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Use of patient-held information about medication (PHIMed) to support medicines optimisation: protocol for a mixed-methods descriptive study
  1. Sara Garfield1,2,
  2. Dominic Furniss3,
  3. Fran Husson1,
  4. Margaret Turley1,
  5. Bryony Dean Franklin1,2
  1. 1 Centre for Medication Safety and Service Quality, Imperial College Healthcare NHS Trust, London, UK
  2. 2 UCL School of Pharmacy, London, UK
  3. 3 UCLIC, University College London, London, UK
  1. Correspondence to Dr Sara Garfield; sara.garfield{at}nhs.net

Abstract

Introduction Risks of poor information transfer across health settings are well documented, particularly for medication. There is also increasing awareness of the importance of greater patient activation. Patients may use various types of patient-held information about medication (PHIMed) to facilitate medication transfer, which may be paper or electronic. However, it is not known how PHIMed should best be used, whether it improves patient outcomes, nor is its key ‘active ingredients’ known. Discussion with patients and carers has highlighted this as a priority for research. We aim to identify how PHIMed is used in practice, barriers and facilitators to its use and key features of PHIMed that support medicines optimisation in practice.

Methods and analysis This study will take place in Greater London, England. We will include patients with long-term conditions, carers and healthcare professionals. The study has four work packages (WPs). WP1 involves qualitative interviews with healthcare professionals (n=16) and focus groups with patients and carers (n=20), including users and non-users of PHIMed, to study perceptions around its role, key features, barriers and facilitators, and any unintended consequences. WP2 will involve documentary analysis of how PHIMed is used, what is documented and read, and by whom, in a stratified sample of 60 PHIMed users. In WP3, we will carry out a descriptive analysis of PHIMed tools used/available, both electronic and paper, and categorise their design and key features based on those identified in WP1/2. Finally, in WP4, findings from WPs 1–3 will be integrated and analysed using distributed cognition as a theoretical framework to explore how information is recorded, transformed and propagated among different people and artefacts.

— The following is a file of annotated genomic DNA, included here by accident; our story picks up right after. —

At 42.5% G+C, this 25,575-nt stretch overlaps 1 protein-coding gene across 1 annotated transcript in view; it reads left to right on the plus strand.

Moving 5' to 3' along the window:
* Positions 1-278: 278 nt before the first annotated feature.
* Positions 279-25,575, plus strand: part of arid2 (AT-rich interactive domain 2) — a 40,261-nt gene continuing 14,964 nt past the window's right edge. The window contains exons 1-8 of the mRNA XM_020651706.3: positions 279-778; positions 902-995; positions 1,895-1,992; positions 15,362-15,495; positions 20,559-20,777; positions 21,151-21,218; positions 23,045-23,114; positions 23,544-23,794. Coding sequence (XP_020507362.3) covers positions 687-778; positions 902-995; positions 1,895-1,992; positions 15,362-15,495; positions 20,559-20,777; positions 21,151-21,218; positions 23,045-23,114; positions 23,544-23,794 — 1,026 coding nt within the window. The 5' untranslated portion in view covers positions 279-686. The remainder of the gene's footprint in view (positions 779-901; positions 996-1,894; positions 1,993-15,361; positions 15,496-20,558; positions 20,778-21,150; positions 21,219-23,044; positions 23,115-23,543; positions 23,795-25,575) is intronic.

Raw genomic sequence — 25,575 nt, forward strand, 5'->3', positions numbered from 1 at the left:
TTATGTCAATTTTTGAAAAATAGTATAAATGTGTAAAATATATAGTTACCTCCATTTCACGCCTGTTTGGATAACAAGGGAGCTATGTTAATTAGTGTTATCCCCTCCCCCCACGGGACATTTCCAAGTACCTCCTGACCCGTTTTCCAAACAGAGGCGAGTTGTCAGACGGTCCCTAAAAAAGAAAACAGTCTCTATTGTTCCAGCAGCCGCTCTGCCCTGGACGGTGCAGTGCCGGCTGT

Ethics and dissemination The study has National Health Service ethics approval. It will provide initial recommendations around the present use of PHIMed to optimise patient care for patients, carers and healthcare professionals.

  • patient held records
  • medication
  • patient activation
  • qualitative research

This is an open access article distributed in accordance with the terms of the Creative Commons Attribution (CC BY 4.0) license, which permits others to distribute, remix, adapt and build upon this work, for commercial use, provided the original work is properly cited. See: http://creativecommons.org/licenses/by/4.0/

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Footnotes

  • Contributors SG and BDF led on study design and protocol writing with assistance from the other authors. DF wrote the sections relating to the use of DiCoT. FH and MT were actively involved in discussions leading to this proposal and have had substantial input into the scope of the proposal.

  • Funding This work was supported by Pharmacy Research UK grant number PRUK-2016-PG2-2-A and by the National Institute for Health Research (NIHR) Imperial Patient Safety Translational Research Centre. This report presents independent research funded by Pharmacy Research UK (PRUK).

  • Disclaimer The views expressed in this publication are those of the authors not necessarily those of PRUK, the NHS, the NIHR or the Department of Health.

  • Competing interests None declared.

  • Patient consent Not required.

  • Ethics approval This proposal has been approved by East Midlands—Nottingham 2 Research Ethics Committee ref (17/EM/0477).

  • Provenance and peer review Not commissioned; externally peer reviewed.

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